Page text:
|Perl Monk, Perl Meditation|
Undumping Perlby haukex (Bishop)
|on Jul 03, 2016 at 18:27 UTC||Need Help??|
I'd like to present to you today, in hopes you might find it interesting or even useful, the result of scratching an itch I had for quite some time: parsing Perl data structures without eval; instead I do it with the great module PPI. The result is Config::Perl. A nice additional benefit is that the module can round-trip much of the output of Data::Dumper, for which I provide the helper module Data::Undump::PPI.
Let me demonstrate with code:
Here's what it looks like when you read that file and display the resulting data structure:
Which outputs (whitespace edited for brevity):
As you can see, Config::Perl returns a kind of "symbol table" for the parsed data structure.
Data::Undump::PPI makes round-tripping Perl data structures to and from strings (and files, see below) easier:
In the above example, @parsed now looks identical to @input, and is essentially a deep copy. Another example:
Let's say you want to save some application state and restore it later - yesterday I released v0.06 which adds some helpful features, such as a helper for Data::Dumper called Dump (which sets up several Data::Dumper options) and the ability to read / write files directly:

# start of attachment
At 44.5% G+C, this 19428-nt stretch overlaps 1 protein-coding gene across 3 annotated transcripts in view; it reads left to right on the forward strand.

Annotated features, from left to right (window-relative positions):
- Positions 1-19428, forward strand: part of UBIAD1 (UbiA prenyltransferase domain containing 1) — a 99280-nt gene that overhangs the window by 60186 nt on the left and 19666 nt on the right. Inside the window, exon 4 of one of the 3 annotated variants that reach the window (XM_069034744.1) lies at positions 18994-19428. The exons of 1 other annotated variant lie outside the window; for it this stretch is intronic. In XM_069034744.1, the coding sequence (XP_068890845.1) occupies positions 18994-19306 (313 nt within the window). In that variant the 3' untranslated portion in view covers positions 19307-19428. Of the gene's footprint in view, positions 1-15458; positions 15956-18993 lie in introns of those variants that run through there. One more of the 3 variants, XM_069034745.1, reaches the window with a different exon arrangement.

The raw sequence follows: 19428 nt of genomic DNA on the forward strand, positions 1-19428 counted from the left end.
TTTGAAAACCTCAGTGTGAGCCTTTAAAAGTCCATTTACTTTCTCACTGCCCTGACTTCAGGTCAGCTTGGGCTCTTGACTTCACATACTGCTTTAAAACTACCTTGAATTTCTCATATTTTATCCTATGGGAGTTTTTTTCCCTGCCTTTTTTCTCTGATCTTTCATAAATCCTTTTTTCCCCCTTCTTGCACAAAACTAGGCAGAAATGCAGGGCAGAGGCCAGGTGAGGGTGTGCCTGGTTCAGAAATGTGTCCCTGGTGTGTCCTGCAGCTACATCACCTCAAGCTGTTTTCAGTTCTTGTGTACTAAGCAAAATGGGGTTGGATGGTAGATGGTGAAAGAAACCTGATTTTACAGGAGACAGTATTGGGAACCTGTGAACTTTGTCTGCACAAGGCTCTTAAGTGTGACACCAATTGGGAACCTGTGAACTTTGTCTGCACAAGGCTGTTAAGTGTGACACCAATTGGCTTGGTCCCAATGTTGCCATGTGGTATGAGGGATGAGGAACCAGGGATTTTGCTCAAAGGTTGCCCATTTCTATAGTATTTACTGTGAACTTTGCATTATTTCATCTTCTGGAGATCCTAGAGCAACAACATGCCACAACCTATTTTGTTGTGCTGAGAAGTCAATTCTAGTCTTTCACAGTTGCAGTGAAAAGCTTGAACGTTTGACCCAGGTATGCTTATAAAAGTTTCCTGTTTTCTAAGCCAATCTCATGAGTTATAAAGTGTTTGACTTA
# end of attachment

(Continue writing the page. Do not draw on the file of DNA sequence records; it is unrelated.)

Having said all that, the modules are definitely not perfect (yet ;-)). There are of course many features of Perl that aren't supported (I'd end up re-implementing Perl otherwise), there's a list at the end of the Config::Perl documentation. As a result I currently often can't parse the output of, for example, Data::Dump, since that uses things like lexical variables or the range operator. Maybe I'll add support for those later.
Data::Undump::PPI seems to work fairly well as far as I can tell at the moment; the two notable things that aren't supported are deserializing objects (because Config::Perl doesn't support bless, although that might be possible in the future), and code references (for hopefully obvious reasons: without eval I'd have to re-implement Perl...).
So if you get a chance to play around with the modules, I'd be happy to hear your (constructive) feedback, bug reports, and so on :-)